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11/20/2009 8:52:47 AM
I am constantly amazed by the advances in musical technology. This wonderful album by Steve Hackett is testiment to just how far things have come in that respect. Recorded without the elaborate surroundings of a studio it suffers no ills what so ever. If anything the recording quality puts to shame a couple of Steve's earlier albums. I sense that some of the lyrics are of a personal nature none more evident than the opening track "Fire On The Moon". All the traits of a bygone era are here with a different edge to them. Gone are the huge soft Mellotron passages and fat bass pedal sounds. This is a cleaner more focused sounding album majoring on variation. Something of which Mr Hackett does extremely well.

There's something in here for everyone. Listen to Nomads and you realise that Steve has blended his virtuoso classical style directly to his more rock influenced style, rather than individual classical or rock pieces. Nomads takes you from a haunting round a campfire, through flamenco, to rousing drum cressendo. Emerald And Ash reviels a gentle side to Mr Hackett, whilst heard before he captures a new grace. The following Tubehead is just to make sure that you know you're listening to a Steve Hackett album. No finery here, this is not to be listened to as back ground music. Not for the faint hearted. Sleepers on the other hand brings about a dimention to Steve that was explored on the Wild Orchid album.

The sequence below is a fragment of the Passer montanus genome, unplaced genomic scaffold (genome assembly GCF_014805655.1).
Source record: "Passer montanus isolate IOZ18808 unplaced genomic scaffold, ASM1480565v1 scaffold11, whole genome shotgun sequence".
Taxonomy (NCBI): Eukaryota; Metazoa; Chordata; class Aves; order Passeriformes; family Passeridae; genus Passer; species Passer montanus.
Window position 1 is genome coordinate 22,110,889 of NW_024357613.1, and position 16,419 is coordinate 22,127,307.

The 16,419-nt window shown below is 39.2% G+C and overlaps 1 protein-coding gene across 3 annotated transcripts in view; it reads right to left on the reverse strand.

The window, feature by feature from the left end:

I honestly think it's the violin and viola playing of christine Townsend that make the first part of this song a little special. It does however change pace with Steve's nightmare sequence type playing halfway through. The following "Ghost In The Glass" seems to have taken over where "Spectral Mornings" left off. A showcase of Steve's abilities. The penultimate Still Waters reminds all that Mr Hackett does the blues. With a little help from his more feminine friends he manages to cut through iron bars with the searing nature this wicked tour de force. Last but not least, "last train to Istanbul". heavily influenced by Turkish music a dark mood of Eastern promise is set by Roger King's deep impacting drum pads and patches and Rob Townsend's eary soprano saxophone.

The guest list includes, Chris Squire, Nick Beggs ( Kajagoogoo), Anthony Phillips, John Hackett, and not forgetting the superb Roger King.
Musically there has been no tunnel's for Steve to imerge from, though it seems he has suffered some personal dark times. This album is a credit to his professionalism and determination to continue recording and playing quality music. It goes without saying that this album is a must for all Hackett fans but in my opinion it has a much wider appeal than some of his other work. It's a diamond. If youv'e just bought yourself some new hi-fi equipment and want something to play on it, look no futher.   Well, what yer waiting for?

Progmeister say's, "Definately"!

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